His Shangri-la got covered with debris.
He developed a sense of certainty just about everything and lost his sense of wonder and curiosity. He absorbed a whole lot of rules and fixed ways of doing things. He began to see the world through the filter of his assumptions.
Now he didn’t see things as they were but as he expected them to be. He forced his preconceptions into whatever he did, missing out on the newness of life.
His life became structured. He was ruled by the clock. He had fixed slots for all activities, be it reading, working, sleeping or eating. He had no open-ended time to do what he pleased.
The outcome of every activity became more important than the process. The pleasure of being into an activity was gone. The joy of discovery was gone.
As his bosses and family had high expectations from him, he was afraid of failing. Anxiety became his predominant emotion.
There was tremendous pressure on him to conform. A whole lot of ‘shoulds’ got incorporated in his life. He became self-conscious. His creativity was curbed.
Since he was evaluated constantly, he weighed the pros and cons of every action carefully before he took the first step. He became restrained.
As he became more and more ‘real’, his power of imagination diminished. He stopped dreaming. He forgot to play.
His experience and his learning became barriers to his joy and creativity – the debris that obliterated his Shangri-la.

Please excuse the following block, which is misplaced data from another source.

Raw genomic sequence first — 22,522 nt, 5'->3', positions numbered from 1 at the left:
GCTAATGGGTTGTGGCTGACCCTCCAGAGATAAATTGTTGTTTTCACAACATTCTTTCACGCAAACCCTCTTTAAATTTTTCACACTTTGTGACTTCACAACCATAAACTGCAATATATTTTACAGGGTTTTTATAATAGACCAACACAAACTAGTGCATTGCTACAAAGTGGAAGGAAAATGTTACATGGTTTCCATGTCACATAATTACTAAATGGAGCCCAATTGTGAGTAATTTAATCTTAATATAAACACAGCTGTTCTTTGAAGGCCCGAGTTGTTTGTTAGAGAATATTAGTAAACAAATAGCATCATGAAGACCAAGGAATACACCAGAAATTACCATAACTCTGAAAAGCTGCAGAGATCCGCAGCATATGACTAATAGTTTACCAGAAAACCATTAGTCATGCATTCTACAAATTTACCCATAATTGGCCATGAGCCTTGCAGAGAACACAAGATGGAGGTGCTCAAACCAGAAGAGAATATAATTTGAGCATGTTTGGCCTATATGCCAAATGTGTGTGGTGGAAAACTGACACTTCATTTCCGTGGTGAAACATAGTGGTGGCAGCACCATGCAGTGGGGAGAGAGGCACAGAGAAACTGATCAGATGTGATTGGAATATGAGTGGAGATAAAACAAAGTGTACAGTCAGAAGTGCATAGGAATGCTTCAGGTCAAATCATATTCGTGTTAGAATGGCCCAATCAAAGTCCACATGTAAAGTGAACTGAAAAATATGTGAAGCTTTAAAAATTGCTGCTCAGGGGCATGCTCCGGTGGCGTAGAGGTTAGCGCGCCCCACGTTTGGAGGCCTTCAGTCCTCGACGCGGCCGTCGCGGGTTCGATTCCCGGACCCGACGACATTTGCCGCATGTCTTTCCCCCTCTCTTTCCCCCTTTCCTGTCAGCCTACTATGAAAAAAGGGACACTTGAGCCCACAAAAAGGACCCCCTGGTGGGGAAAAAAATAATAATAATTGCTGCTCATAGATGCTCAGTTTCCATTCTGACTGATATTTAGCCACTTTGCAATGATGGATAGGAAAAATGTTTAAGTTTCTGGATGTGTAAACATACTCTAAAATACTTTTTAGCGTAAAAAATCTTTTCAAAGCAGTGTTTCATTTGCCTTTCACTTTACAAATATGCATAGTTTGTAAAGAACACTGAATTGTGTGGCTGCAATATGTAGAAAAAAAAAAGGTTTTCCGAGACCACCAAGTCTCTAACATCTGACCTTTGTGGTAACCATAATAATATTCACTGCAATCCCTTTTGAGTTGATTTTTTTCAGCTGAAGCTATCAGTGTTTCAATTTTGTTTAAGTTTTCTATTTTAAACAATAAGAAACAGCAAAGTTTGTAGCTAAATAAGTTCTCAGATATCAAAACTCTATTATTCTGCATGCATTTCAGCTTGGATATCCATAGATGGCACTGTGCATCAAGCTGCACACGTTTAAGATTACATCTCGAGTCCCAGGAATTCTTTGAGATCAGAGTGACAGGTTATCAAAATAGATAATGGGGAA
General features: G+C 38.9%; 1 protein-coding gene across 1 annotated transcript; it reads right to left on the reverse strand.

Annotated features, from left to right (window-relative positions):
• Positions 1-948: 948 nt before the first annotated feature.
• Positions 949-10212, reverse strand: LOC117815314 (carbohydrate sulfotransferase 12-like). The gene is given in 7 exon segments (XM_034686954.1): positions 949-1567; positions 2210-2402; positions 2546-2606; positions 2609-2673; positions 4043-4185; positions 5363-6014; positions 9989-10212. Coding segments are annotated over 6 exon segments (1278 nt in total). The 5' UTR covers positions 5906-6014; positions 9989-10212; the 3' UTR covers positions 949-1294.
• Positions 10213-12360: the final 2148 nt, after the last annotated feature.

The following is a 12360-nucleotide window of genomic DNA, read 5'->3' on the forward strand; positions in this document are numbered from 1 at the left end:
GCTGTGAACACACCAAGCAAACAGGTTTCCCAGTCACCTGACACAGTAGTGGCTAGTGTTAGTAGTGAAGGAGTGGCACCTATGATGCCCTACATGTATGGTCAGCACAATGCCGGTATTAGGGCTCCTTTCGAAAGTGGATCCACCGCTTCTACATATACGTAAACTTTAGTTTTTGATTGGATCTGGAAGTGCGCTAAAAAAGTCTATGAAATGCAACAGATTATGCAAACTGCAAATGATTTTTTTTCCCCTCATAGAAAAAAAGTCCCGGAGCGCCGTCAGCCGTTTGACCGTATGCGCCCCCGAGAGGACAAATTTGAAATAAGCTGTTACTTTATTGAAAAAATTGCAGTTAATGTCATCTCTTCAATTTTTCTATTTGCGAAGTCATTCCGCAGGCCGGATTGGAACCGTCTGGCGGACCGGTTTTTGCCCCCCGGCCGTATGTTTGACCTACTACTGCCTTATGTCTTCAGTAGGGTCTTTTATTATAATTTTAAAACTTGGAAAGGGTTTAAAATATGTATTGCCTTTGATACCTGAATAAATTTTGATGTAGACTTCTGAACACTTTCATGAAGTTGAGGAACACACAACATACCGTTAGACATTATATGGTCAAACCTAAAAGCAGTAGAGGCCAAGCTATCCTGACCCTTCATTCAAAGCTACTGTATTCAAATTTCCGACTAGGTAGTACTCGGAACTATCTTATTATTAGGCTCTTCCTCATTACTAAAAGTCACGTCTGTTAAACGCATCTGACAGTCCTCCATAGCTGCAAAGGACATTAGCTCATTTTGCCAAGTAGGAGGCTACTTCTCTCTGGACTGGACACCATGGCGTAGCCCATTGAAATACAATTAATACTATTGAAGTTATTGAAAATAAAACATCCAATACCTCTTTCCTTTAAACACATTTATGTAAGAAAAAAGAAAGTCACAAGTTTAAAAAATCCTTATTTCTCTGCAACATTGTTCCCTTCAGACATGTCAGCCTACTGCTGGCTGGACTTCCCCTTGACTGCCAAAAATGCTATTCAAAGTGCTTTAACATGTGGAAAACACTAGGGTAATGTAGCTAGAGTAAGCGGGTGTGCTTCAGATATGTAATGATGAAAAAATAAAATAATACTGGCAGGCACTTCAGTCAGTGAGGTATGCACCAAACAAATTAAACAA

LONGING FOR SHANGRI-LA
To all appearances, Panna Lal is doing well for himself. He has a good job, a beautiful apartment and a loving family.
But deep down in his heart, he has a nagging feeling that something is missing in his life. There is a vague longing to bloom, to be creative, to be playful, to let go of inhibitions, to connect, to experience joy and to have a sense of fulfilment.
Come to think of it, there is a kind of nostalgia in this longing. What Panna Lal longs for is actually the Shangri-la he lost in the process of growing up. So perhaps it is a longing to become a child again!
Of course, he can’t become a child at the physical level, but certainly he can be one at the psychological level. He can do so by removing the debris from his Shangri-la and nurturing it back to its original lushness.
Once he does that, he will be ready to play in his Shangri-la. He will be ready to bloom, to be creative, to be playful, to let go of inhibitions, to connect, to experience joy and to have a sense of fulfilment.
Come to think of it, there is a Panna Lal in all of us. Whether we are ‘successful’ or ‘not so successful’ in life, we all have an unexpressed longing to become children again and play in our Shangri-la.
The proposition of this book is that it is possible for us to be full-time children while we continue to do what we normally do as grown-ups. Far from being a hindrance, it will make us more efficient and effective in what we do.
When we have the openness of a child, we will have fresh perceptions. As a result, we will have new ideas that will bring us better solutions to problems. We will be more creative.
When we cultivate the enthusiasm of a child, we will pursue our goals with greater passion. As a result, we will have greater chances of being successful.
When we immerse ourselves into a task fully the way children do, we will do it better and faster.
When we develop the keenness and sensitivity of a child’s mind, we will be more responsive to what needs doing in our life.